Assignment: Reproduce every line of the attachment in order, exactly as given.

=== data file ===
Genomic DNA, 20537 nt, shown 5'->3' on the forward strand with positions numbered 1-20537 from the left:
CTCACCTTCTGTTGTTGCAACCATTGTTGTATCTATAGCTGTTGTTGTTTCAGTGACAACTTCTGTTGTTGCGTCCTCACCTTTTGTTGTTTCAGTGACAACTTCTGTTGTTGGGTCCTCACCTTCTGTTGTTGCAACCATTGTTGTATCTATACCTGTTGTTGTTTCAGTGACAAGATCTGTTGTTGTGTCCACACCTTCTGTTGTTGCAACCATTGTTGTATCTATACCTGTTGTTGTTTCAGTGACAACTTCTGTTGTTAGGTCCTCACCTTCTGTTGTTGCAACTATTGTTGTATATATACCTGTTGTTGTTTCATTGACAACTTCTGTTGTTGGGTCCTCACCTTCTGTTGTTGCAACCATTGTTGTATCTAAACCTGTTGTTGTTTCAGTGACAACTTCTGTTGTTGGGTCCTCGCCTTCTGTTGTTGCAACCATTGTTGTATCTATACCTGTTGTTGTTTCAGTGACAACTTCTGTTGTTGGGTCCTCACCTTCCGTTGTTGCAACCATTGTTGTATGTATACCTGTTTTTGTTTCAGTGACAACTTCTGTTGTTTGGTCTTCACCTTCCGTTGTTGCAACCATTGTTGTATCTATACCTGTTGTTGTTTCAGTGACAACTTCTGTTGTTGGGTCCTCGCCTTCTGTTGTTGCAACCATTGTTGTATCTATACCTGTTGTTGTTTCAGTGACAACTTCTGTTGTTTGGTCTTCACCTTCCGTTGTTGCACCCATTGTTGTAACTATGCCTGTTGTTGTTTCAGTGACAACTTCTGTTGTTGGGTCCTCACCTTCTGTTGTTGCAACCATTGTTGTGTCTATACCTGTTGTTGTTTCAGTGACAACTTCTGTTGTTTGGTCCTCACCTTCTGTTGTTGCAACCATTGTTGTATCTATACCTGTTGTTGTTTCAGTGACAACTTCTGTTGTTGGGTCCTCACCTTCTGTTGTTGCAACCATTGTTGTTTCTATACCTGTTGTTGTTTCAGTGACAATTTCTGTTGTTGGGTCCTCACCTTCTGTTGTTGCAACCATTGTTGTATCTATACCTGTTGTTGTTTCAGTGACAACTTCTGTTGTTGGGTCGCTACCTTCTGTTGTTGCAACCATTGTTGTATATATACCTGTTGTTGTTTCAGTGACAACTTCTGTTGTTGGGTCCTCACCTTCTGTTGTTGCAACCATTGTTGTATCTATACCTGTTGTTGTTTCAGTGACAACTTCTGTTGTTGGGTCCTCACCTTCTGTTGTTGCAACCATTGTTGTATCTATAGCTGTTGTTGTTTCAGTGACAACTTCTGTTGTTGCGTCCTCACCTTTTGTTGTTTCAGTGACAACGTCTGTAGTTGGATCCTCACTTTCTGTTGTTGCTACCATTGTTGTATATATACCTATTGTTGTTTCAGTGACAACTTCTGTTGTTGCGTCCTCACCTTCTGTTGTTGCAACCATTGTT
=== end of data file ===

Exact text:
Genomic DNA, 20537 nt, shown 5'->3' on the forward strand with positions numbered 1-20537 from the left:
CTCACCTTCTGTTGTTGCAACCATTGTTGTATCTATAGCTGTTGTTGTTTCAGTGACAACTTCTGTTGTTGCGTCCTCACCTTTTGTTGTTTCAGTGACAACTTCTGTTGTTGGGTCCTCACCTTCTGTTGTTGCAACCATTGTTGTATCTATACCTGTTGTTGTTTCAGTGACAAGATCTGTTGTTGTGTCCACACCTTCTGTTGTTGCAACCATTGTTGTATCTATACCTGTTGTTGTTTCAGTGACAACTTCTGTTGTTAGGTCCTCACCTTCTGTTGTTGCAACTATTGTTGTATATATACCTGTTGTTGTTTCATTGACAACTTCTGTTGTTGGGTCCTCACCTTCTGTTGTTGCAACCATTGTTGTATCTAAACCTGTTGTTGTTTCAGTGACAACTTCTGTTGTTGGGTCCTCGCCTTCTGTTGTTGCAACCATTGTTGTATCTATACCTGTTGTTGTTTCAGTGACAACTTCTGTTGTTGGGTCCTCACCTTCCGTTGTTGCAACCATTGTTGTATGTATACCTGTTTTTGTTTCAGTGACAACTTCTGTTGTTTGGTCTTCACCTTCCGTTGTTGCAACCATTGTTGTATCTATACCTGTTGTTGTTTCAGTGACAACTTCTGTTGTTGGGTCCTCGCCTTCTGTTGTTGCAACCATTGTTGTATCTATACCTGTTGTTGTTTCAGTGACAACTTCTGTTGTTTGGTCTTCACCTTCCGTTGTTGCACCCATTGTTGTAACTATGCCTGTTGTTGTTTCAGTGACAACTTCTGTTGTTGGGTCCTCACCTTCTGTTGTTGCAACCATTGTTGTGTCTATACCTGTTGTTGTTTCAGTGACAACTTCTGTTGTTTGGTCCTCACCTTCTGTTGTTGCAACCATTGTTGTATCTATACCTGTTGTTGTTTCAGTGACAACTTCTGTTGTTGGGTCCTCACCTTCTGTTGTTGCAACCATTGTTGTTTCTATACCTGTTGTTGTTTCAGTGACAATTTCTGTTGTTGGGTCCTCACCTTCTGTTGTTGCAACCATTGTTGTATCTATACCTGTTGTTGTTTCAGTGACAACTTCTGTTGTTGGGTCGCTACCTTCTGTTGTTGCAACCATTGTTGTATATATACCTGTTGTTGTTTCAGTGACAACTTCTGTTGTTGGGTCCTCACCTTCTGTTGTTGCAACCATTGTTGTATCTATACCTGTTGTTGTTTCAGTGACAACTTCTGTTGTTGGGTCCTCACCTTCTGTTGTTGCAACCATTGTTGTATCTATAGCTGTTGTTGTTTCAGTGACAACTTCTGTTGTTGCGTCCTCACCTTTTGTTGTTTCAGTGACAACGTCTGTAGTTGGATCCTCACTTTCTGTTGTTGCTACCATTGTTGTATATATACCTATTGTTGTTTCAGTGACAACTTCTGTTGTTGCGTCCTCACCTTCTGTTGTTGCAACCATTGTT